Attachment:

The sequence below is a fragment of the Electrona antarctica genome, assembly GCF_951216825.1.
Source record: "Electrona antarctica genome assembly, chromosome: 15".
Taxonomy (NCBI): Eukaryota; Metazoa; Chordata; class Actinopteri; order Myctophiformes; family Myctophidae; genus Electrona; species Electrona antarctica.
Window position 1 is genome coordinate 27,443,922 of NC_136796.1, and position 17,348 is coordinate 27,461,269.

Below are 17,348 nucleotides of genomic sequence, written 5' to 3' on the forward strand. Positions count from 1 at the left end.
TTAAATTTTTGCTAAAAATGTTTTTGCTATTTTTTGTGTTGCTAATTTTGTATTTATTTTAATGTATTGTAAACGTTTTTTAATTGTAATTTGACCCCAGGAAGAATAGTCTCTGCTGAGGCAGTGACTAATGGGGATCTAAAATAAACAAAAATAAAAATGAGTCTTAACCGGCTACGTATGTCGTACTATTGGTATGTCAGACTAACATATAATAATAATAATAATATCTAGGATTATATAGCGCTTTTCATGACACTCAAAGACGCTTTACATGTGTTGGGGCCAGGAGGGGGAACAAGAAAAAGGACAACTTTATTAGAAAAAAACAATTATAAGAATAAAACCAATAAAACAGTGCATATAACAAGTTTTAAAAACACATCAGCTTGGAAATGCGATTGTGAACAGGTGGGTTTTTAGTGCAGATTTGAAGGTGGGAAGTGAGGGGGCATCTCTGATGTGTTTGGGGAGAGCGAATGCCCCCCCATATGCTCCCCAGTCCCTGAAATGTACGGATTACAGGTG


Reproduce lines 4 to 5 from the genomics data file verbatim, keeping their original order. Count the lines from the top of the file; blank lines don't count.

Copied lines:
Window position 1 is genome coordinate 27,443,922 of NC_136796.1, and position 17,348 is coordinate 27,461,269.

Below are 17,348 nucleotides of genomic sequence, written 5' to 3' on the forward strand. Positions count from 1 at the left end.